The Four Horsemen

watch these videos on YouTube:

by Richard Dawkins Foundation.net – On the 30th of September 2007, Richard Dawkins, Daniel Dennett, Sam Harris and Christopher Hitchens sat down for a first-of-its-kind, unmoderated 2-hour discussion, convened by RDFRS and filmed by Josh Timonen.   
All four authors have recently received a large amount of media attention for their writings against religion – some positive, and some negative. In this conversation the group trades stories of the public’s reaction to their recent books, their unexpected successes, criticisms and common misrepresentations. They discuss the tough questions about religion that face the world today, and propose new strategies for going forward …

Richard Dawkins at the American Atheists 2009 conference in Atlanta, Georgia. The talk is divided into four sections: 1. The Tony Blair Faith Foundation / 2. Mining the Eddington Concession / 3. God as Science Ficton / 4. Q&A on dealing with Creationists …

Find on en.wikipedia:

  • Four Horsemen of the Apocalypse: The Four Horsemen of the Apocalypse are described in the last book of the New Testament of the Bible, called the Book of Revelation of Jesus Christ to Saint John the Evangelist at 6:1-8. The chapter tells of a “‘book’/’scroll’ in God’s right hand that is sealed with seven seals”. The Lamb of God/Lion of Judah (Jesus Christ) opens the first four of the seven seals, which summons forth four beings that ride out on white, red, black, and pale horses. Although some interpretations differ, the four riders are commonly …  seen as symbolizing Conquest,[1] War,[2] Famine[3] and Death, respectively. The Christian apocalyptic vision is that the four horsemen are to set a divine apocalypse upon the world as harbingers of the Last Judgment.[4][1] ;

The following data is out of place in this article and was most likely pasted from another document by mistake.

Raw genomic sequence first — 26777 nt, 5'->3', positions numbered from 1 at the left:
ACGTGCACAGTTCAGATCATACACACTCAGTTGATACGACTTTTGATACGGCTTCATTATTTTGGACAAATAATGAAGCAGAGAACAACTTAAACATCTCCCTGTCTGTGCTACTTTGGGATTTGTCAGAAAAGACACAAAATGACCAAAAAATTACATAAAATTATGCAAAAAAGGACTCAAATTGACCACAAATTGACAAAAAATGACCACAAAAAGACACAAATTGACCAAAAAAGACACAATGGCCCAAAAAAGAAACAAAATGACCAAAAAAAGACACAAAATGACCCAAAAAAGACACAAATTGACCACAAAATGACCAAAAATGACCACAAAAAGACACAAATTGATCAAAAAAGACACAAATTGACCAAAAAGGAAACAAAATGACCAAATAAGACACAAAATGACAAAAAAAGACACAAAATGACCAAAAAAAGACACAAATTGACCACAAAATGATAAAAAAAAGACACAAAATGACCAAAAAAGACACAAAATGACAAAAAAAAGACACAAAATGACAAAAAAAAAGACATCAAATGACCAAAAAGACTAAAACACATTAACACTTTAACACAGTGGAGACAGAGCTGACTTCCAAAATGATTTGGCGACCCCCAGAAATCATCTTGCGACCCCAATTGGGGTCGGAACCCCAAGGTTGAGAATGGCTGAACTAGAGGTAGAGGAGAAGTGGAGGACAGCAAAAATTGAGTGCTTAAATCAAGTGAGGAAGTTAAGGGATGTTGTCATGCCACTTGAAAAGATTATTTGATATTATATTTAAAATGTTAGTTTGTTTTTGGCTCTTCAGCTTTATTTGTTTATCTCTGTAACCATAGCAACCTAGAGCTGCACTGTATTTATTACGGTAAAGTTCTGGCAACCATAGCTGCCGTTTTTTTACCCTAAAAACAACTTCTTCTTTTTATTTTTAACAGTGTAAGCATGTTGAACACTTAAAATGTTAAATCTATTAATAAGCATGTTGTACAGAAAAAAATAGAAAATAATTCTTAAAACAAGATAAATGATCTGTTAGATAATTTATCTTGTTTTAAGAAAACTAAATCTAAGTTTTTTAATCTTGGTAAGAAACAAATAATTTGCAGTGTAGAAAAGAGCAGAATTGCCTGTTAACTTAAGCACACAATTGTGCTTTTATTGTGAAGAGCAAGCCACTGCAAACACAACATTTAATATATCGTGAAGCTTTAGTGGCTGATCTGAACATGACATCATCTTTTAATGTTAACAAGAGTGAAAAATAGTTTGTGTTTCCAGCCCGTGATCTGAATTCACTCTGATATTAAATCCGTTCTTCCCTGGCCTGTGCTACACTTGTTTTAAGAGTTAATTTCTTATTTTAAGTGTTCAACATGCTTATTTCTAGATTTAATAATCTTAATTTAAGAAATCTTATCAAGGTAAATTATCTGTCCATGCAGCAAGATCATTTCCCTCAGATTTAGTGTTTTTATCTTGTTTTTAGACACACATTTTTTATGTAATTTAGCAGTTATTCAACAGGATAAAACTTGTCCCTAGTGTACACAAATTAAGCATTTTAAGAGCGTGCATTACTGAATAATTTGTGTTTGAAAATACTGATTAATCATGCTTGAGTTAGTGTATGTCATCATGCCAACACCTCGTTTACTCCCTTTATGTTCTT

• (and its disambiguation);
  • Gospel; Canonical gospels; Non-canonical gospels; See also; External links;
  • Book of Enoch (a non-canonical gospel); (used by) Beta Israel: … also known as Ethiopian Jews (Hebrew …), are the names of Jewish communities which lived in the area of Aksumite and Ethiopian Empires (Habesh or Abyssinia), nowadays divided between Amhara and Tigray Regions.
    Falash Mura: Falash Mura is the name given to those of the Beta Israel community in Ethiopia who converted to Christianity under pressure from the mission during the 19th century and the 20th century. This term consists of Jews who did not adhere to Jewish law, as well as Jewish converts to Christianity, who did so either voluntarily or who were forced to do so … See also; External links.

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